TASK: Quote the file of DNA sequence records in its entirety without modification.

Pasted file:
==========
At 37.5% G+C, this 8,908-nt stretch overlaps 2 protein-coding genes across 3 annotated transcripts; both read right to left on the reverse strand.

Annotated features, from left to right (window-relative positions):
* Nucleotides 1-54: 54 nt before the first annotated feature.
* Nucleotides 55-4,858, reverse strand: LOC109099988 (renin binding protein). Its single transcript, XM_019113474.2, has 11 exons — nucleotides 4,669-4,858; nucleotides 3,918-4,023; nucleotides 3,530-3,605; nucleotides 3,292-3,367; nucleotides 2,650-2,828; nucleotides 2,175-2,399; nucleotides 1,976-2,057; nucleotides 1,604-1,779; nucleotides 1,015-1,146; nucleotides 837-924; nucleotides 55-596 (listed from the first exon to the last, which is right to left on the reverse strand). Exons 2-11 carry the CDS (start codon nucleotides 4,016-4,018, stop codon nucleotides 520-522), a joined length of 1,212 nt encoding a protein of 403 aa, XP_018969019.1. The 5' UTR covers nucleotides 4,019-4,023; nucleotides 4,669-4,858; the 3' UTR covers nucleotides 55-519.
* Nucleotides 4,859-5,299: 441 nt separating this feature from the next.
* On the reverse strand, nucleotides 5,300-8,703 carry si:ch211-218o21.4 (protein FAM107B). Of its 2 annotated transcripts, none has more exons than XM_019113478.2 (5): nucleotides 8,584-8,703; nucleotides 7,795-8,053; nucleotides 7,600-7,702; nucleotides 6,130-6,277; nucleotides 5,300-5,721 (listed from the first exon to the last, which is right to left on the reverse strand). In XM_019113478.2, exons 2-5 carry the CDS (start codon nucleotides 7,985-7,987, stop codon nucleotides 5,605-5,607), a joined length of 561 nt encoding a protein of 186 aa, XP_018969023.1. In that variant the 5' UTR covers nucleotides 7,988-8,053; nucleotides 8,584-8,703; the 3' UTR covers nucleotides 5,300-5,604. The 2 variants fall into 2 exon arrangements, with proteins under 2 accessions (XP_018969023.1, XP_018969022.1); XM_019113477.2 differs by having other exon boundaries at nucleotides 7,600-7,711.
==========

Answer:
At 37.5% G+C, this 8,908-nt stretch overlaps 2 protein-coding genes across 3 annotated transcripts; both read right to left on the reverse strand.

Annotated features, from left to right (window-relative positions):
* Nucleotides 1-54: 54 nt before the first annotated feature.
* Nucleotides 55-4,858, reverse strand: LOC109099988 (renin binding protein). Its single transcript, XM_019113474.2, has 11 exons — nucleotides 4,669-4,858; nucleotides 3,918-4,023; nucleotides 3,530-3,605; nucleotides 3,292-3,367; nucleotides 2,650-2,828; nucleotides 2,175-2,399; nucleotides 1,976-2,057; nucleotides 1,604-1,779; nucleotides 1,015-1,146; nucleotides 837-924; nucleotides 55-596 (listed from the first exon to the last, which is right to left on the reverse strand). Exons 2-11 carry the CDS (start codon nucleotides 4,016-4,018, stop codon nucleotides 520-522), a joined length of 1,212 nt encoding a protein of 403 aa, XP_018969019.1. The 5' UTR covers nucleotides 4,019-4,023; nucleotides 4,669-4,858; the 3' UTR covers nucleotides 55-519.
* Nucleotides 4,859-5,299: 441 nt separating this feature from the next.
* On the reverse strand, nucleotides 5,300-8,703 carry si:ch211-218o21.4 (protein FAM107B). Of its 2 annotated transcripts, none has more exons than XM_019113478.2 (5): nucleotides 8,584-8,703; nucleotides 7,795-8,053; nucleotides 7,600-7,702; nucleotides 6,130-6,277; nucleotides 5,300-5,721 (listed from the first exon to the last, which is right to left on the reverse strand). In XM_019113478.2, exons 2-5 carry the CDS (start codon nucleotides 7,985-7,987, stop codon nucleotides 5,605-5,607), a joined length of 561 nt encoding a protein of 186 aa, XP_018969023.1. In that variant the 5' UTR covers nucleotides 7,988-8,053; nucleotides 8,584-8,703; the 3' UTR covers nucleotides 5,300-5,604. The 2 variants fall into 2 exon arrangements, with proteins under 2 accessions (XP_018969023.1, XP_018969022.1); XM_019113477.2 differs by having other exon boundaries at nucleotides 7,600-7,711.